arrow-left icon arrow-right icon behance icon cart icon chevron-left icon chevron-right icon comment icon cross-circle icon cross icon expand-less-solid icon expand-less icon expand-more-solid icon expand-more icon facebook icon flickr icon google-plus icon googleplus icon instagram icon kickstarter icon link icon mail icon menu icon minus icon myspace icon payment-amazon_payments icon payment-american_express icon ApplePay payment-cirrus icon payment-diners_club icon payment-discover icon payment-google icon payment-interac icon payment-jcb icon payment-maestro icon payment-master icon payment-paypal icon payment-shopifypay payment-stripe icon payment-visa icon pinterest-circle icon pinterest icon play-circle-fill icon play-circle-outline icon plus-circle icon plus icon rss icon search icon tumblr icon twitter icon vimeo icon vine icon youtube icon

PETS Magazine: Ask the experts column, by Desmond Chan (Persians and their coat)

Written By Desmond Chan 01 Nov 2018

Q: My six-year-old male Persian has an extremely thick coat that needs regular grooming, but he gets very distressed whenever I bring him out of the house. I bought grooming clippers to do it myself, but always “butcher” his coat! Can you share tips on how to trim my cat’s fur?

A: You are very much encouraged to trim your cat’s fur yourself if it allows your cat to experience less stress than being at the groomer’s. Before you begin to trim your cat’s hair, you need to understand how pet grooming clippers work, as well as your cat’s fur coat.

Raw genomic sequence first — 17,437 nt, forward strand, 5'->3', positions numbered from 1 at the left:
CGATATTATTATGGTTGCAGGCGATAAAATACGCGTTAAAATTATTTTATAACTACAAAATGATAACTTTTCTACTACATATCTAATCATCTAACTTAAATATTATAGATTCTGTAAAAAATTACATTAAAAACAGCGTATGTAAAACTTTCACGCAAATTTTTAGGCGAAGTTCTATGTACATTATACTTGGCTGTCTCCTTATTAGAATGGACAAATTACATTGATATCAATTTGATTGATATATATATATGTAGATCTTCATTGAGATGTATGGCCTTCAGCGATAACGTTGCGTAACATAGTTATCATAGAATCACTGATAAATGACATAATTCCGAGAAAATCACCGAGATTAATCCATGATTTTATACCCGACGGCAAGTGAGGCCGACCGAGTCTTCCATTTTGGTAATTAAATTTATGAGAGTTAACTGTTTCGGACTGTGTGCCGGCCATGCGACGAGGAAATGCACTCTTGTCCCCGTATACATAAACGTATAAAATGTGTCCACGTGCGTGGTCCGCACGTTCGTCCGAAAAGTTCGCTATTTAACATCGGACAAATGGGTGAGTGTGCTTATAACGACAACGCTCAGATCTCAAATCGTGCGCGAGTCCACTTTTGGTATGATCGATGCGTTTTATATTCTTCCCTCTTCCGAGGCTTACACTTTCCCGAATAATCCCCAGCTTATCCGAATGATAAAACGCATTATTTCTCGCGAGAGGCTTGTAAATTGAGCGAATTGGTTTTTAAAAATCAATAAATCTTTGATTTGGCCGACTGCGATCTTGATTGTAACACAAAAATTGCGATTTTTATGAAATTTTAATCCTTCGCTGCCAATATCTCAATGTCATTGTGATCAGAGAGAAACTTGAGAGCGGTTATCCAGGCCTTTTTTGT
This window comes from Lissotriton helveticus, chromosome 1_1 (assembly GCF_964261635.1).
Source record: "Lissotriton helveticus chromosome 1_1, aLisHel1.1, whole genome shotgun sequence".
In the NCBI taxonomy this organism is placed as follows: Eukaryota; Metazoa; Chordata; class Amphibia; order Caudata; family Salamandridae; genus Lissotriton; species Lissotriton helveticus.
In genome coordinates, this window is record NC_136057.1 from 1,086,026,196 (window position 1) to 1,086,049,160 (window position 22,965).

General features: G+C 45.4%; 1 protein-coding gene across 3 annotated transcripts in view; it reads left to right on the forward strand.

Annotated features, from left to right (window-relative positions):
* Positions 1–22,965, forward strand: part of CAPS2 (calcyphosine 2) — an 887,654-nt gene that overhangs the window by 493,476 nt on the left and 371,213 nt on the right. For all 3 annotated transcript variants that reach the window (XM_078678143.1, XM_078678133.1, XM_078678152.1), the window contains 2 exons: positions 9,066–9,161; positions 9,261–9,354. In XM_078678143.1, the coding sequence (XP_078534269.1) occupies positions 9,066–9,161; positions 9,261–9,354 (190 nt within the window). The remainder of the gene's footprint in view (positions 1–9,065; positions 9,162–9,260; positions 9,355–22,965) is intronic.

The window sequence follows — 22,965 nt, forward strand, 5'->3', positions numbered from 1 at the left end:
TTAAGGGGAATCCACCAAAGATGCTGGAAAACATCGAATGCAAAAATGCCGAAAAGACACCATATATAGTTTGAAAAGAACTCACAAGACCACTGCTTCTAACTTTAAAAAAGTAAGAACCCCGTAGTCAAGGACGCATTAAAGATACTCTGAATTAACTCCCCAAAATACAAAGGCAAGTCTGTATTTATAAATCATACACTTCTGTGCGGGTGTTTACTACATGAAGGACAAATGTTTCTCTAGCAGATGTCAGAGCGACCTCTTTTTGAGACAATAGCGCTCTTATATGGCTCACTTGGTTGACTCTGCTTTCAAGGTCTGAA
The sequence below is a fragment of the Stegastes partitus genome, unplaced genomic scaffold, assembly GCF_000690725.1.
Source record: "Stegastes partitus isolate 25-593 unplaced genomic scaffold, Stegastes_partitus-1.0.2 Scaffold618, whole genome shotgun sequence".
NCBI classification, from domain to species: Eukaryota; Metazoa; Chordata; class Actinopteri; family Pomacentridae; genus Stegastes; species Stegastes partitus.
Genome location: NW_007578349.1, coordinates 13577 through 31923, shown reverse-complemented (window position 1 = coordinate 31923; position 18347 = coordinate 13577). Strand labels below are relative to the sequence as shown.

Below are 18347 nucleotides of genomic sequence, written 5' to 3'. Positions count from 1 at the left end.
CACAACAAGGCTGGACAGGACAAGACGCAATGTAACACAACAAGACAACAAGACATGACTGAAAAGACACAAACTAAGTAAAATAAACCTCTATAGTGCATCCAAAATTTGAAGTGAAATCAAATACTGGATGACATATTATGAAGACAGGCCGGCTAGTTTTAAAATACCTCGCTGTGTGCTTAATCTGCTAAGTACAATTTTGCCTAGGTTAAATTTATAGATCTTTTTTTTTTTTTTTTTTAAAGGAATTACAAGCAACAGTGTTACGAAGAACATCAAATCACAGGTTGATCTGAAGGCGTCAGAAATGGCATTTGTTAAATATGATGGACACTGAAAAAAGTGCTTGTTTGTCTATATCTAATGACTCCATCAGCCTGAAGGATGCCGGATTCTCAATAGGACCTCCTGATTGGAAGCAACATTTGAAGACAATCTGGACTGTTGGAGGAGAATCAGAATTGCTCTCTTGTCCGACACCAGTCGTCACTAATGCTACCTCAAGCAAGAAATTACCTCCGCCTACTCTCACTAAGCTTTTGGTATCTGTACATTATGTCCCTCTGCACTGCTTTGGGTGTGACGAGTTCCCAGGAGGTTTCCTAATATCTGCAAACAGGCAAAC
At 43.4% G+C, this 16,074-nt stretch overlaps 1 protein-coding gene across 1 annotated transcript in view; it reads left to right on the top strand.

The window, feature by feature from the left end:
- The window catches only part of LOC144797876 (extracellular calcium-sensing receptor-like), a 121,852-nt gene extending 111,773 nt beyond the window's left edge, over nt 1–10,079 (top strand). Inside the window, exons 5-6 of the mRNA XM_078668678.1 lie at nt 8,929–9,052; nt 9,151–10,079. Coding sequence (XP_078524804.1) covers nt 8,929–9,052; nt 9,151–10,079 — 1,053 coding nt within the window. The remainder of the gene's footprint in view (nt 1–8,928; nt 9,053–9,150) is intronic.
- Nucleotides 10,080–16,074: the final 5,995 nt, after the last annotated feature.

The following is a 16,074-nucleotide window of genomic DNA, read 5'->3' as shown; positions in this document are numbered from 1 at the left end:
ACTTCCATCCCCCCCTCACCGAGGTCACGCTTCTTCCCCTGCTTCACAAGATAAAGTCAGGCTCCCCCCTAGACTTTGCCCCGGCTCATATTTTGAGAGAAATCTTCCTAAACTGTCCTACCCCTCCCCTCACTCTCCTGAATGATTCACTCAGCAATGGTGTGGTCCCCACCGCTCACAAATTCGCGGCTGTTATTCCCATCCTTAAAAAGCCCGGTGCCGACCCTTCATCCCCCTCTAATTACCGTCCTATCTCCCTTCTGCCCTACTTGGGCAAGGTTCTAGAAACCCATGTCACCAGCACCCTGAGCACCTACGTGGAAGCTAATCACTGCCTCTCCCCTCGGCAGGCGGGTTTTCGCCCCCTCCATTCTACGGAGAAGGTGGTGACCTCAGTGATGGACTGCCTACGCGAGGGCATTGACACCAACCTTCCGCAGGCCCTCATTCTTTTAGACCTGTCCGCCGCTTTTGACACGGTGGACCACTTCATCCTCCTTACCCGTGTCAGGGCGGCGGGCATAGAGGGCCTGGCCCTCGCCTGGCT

A Persian cat has two coats: The outer guard hairs and the undercoat. The guard hairs give colour, protection from external elements and do not shed. The undercoat is cottony and soft, helps to regulate your cat’s body temperature, and sheds year-round, especially during warmer times of the year. 

All grooming clippers have two blades—the comb blade and the cutting blade. When you run the clipper across the fur, hairs that get “combed” into the comb blade get cut by the cutting blade. Some clippers come with a set of attachment combs that can be attached to the clipper to adjust the blade length. 

The most common reason a cat’s coat looks chopped and uneven after a groom is clumpy fur that couldn’t get “combed” smoothly into the comb blade. Felines shed throughout the year and require regular brushing and de-shedding. Without proper grooming, the shed undercoat gets trapped, forming dense and clumpy fur that hinders the clipping process.

HOW TO GROOM KITTY YOURSELF

Step 1:  Remove excess undercoat through de-shedding, which is done by running a de-shedding comb through the cat’s fur to remove the excess shedded undercoat. Focus on areas such as underneath the tail, the bum, the underside, the belly, and chest. This would result in a smooth, well-separated coat.

Step 2: Using a greyhound comb, comb through your cat’s fur to ensure there are no clumps or tangles left behind. 

Step 3:  Holding the shaver at an angle of 30 to 35 degrees, run it through his fur while holding the skin taut. There should not be much resistance. 

Tip: Many times, a cat’s hair grows in a way where it crops close to the body, making it challenging to run the pet clipper through in the direction of the hair growth. Try using the clippers in the reverse direction for a better cut.

Leave a comment

Comments have to be approved before showing up